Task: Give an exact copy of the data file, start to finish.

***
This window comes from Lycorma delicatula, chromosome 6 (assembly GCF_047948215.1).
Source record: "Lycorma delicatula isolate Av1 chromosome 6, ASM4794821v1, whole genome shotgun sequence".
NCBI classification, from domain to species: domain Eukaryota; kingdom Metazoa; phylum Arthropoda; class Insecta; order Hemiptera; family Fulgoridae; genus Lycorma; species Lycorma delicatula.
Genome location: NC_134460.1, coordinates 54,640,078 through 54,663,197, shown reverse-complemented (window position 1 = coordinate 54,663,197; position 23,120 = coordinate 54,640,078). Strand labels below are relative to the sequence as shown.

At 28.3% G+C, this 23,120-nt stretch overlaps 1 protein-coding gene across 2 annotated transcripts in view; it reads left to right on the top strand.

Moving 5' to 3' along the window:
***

This window comes from Lycorma delicatula, chromosome 6 (assembly GCF_047948215.1).
Source record: "Lycorma delicatula isolate Av1 chromosome 6, ASM4794821v1, whole genome shotgun sequence".
NCBI classification, from domain to species: domain Eukaryota; kingdom Metazoa; phylum Arthropoda; class Insecta; order Hemiptera; family Fulgoridae; genus Lycorma; species Lycorma delicatula.
Genome location: NC_134460.1, coordinates 54,640,078 through 54,663,197, shown reverse-complemented (window position 1 = coordinate 54,663,197; position 23,120 = coordinate 54,640,078). Strand labels below are relative to the sequence as shown.

At 28.3% G+C, this 23,120-nt stretch overlaps 1 protein-coding gene across 2 annotated transcripts in view; it reads left to right on the top strand.

Moving 5' to 3' along the window: